Many petals of the lotus

The other men who could be eyeing the post of chief minister

42-Swapan-Dasgupta Close watch: (From left) Swapan Dasgupta, Suvendu Adhikari and Tathagata Roy | Salil Bera

Rashtriya Swayamsevak Sangh chief Mohan Bhagwat has visited West Bengal five times in the past one year. Even at the peak of the pandemic, he visited Kolkata twice and held meetings with his pracharaks.

Apparently, the RSS feels that, of the states going to the polls this year, Bengal needs its attention the most. The BJP will go into the Assam elections with incumbent Chief Minister Sarbananda Sonowal; the party is well settled there. In Kerala and Tamil Nadu, and in the Union Territory of Puducherry, the BJP’s chances are slim. Hence, the many visits to Bengal.

Some people objected to Ghosh being the chief ministerial face, saying that Bengal had never had a chief minister who could not speak English.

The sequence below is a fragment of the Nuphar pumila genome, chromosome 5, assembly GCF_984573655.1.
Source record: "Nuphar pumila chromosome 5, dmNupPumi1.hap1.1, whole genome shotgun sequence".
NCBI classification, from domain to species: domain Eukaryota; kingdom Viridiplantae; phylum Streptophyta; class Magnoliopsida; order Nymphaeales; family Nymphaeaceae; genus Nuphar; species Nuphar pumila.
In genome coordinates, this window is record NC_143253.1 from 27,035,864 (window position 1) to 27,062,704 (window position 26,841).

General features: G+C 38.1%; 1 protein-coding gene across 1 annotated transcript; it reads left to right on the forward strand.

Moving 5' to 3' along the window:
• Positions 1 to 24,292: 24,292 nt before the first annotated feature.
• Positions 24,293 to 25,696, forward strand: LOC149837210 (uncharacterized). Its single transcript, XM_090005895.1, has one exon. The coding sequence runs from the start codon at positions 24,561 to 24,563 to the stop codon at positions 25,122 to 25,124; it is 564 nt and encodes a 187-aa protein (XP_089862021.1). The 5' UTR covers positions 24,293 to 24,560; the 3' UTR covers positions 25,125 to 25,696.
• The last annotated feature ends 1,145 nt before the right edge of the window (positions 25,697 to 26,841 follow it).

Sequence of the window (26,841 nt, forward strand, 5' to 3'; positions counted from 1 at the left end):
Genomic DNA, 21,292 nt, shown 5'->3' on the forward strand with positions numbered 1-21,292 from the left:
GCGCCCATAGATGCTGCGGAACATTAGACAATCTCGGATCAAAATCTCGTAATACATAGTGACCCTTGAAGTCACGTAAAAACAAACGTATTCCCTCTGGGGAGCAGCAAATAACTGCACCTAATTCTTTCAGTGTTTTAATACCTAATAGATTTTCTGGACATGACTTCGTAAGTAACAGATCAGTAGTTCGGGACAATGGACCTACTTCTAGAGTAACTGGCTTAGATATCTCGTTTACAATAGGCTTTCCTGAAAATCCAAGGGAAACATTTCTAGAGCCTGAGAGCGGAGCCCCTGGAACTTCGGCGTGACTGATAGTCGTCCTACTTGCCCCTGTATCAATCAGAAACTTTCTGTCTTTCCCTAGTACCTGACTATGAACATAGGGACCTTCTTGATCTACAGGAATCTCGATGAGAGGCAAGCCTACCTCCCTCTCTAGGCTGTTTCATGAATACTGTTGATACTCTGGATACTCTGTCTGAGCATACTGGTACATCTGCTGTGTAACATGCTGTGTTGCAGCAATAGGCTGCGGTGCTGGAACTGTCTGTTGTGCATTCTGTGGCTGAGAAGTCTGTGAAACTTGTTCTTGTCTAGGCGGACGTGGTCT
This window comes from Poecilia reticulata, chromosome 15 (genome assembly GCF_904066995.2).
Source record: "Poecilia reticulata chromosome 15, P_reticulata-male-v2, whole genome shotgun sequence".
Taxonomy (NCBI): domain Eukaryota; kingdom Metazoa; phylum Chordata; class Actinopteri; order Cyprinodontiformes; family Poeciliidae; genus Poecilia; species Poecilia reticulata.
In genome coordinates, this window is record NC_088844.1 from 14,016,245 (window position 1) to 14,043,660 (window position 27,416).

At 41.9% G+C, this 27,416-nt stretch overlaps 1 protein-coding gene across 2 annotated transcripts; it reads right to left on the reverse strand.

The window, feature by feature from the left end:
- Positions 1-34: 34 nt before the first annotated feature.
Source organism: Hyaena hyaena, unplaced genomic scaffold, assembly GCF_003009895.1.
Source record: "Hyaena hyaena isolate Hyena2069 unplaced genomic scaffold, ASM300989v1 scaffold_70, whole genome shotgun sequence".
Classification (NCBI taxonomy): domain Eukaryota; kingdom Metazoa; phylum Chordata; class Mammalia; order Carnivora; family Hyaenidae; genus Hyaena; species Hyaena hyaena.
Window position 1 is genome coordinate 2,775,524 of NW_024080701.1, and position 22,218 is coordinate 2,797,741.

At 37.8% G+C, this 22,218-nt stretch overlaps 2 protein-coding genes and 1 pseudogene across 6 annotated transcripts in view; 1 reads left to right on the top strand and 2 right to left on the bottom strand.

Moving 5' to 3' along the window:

Bhagwat’s message to his workers was simple—RSS pracharaks should not meddle with the BJP’s internal affairs. They should instead coordinate with two men at the state level if they have any grievance—state general secretary (organisation) Amitava Chakravorty and state party president Dilip Ghosh.

Chakravorty, the link between the RSS and the BJP in Bengal, was appointed to the post a few months ago. He was a trusted lieutenant of Home Minister Amit Shah and had held the same post in Odisha. The man he replaced, Subrata Chatterjee, was part of the old guard and was not happy that defectors from the Trinamool Congress were getting plum posts in his party. Bhagwat, who did not agree with Chatterjee’s way of thinking, intervened for his replacement.

Given its influence in such key decisions, would the RSS accept a non-Sangh leader as chief minister if the BJP routs the Trinamool in the upcoming state elections?